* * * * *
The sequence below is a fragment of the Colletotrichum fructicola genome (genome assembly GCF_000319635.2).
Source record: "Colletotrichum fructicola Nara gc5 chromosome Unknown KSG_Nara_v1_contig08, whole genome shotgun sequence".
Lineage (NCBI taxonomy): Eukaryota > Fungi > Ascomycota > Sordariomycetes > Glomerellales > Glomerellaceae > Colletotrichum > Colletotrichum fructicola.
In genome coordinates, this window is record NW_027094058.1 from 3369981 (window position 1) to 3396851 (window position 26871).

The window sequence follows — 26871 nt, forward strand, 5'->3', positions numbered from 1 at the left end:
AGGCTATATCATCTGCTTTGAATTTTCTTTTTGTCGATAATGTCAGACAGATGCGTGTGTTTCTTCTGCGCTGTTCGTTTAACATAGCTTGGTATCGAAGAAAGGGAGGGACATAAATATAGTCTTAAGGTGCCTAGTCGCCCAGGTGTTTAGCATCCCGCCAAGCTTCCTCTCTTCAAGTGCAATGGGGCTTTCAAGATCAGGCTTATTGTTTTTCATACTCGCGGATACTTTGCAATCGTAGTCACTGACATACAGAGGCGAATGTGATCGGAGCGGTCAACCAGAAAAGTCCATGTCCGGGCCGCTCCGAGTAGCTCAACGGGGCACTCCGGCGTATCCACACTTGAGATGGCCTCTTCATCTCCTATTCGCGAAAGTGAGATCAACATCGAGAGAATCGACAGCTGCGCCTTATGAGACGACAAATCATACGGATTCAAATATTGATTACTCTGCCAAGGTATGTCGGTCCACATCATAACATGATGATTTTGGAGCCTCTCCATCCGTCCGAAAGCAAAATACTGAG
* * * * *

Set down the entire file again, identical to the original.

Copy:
The sequence below is a fragment of the Colletotrichum fructicola genome (genome assembly GCF_000319635.2).
Source record: "Colletotrichum fructicola Nara gc5 chromosome Unknown KSG_Nara_v1_contig08, whole genome shotgun sequence".
Lineage (NCBI taxonomy): Eukaryota > Fungi > Ascomycota > Sordariomycetes > Glomerellales > Glomerellaceae > Colletotrichum > Colletotrichum fructicola.
In genome coordinates, this window is record NW_027094058.1 from 3369981 (window position 1) to 3396851 (window position 26871).

The window sequence follows — 26871 nt, forward strand, 5'->3', positions numbered from 1 at the left end:
AGGCTATATCATCTGCTTTGAATTTTCTTTTTGTCGATAATGTCAGACAGATGCGTGTGTTTCTTCTGCGCTGTTCGTTTAACATAGCTTGGTATCGAAGAAAGGGAGGGACATAAATATAGTCTTAAGGTGCCTAGTCGCCCAGGTGTTTAGCATCCCGCCAAGCTTCCTCTCTTCAAGTGCAATGGGGCTTTCAAGATCAGGCTTATTGTTTTTCATACTCGCGGATACTTTGCAATCGTAGTCACTGACATACAGAGGCGAATGTGATCGGAGCGGTCAACCAGAAAAGTCCATGTCCGGGCCGCTCCGAGTAGCTCAACGGGGCACTCCGGCGTATCCACACTTGAGATGGCCTCTTCATCTCCTATTCGCGAAAGTGAGATCAACATCGAGAGAATCGACAGCTGCGCCTTATGAGACGACAAATCATACGGATTCAAATATTGATTACTCTGCCAAGGTATGTCGGTCCACATCATAACATGATGATTTTGGAGCCTCTCCATCCGTCCGAAAGCAAAATACTGAG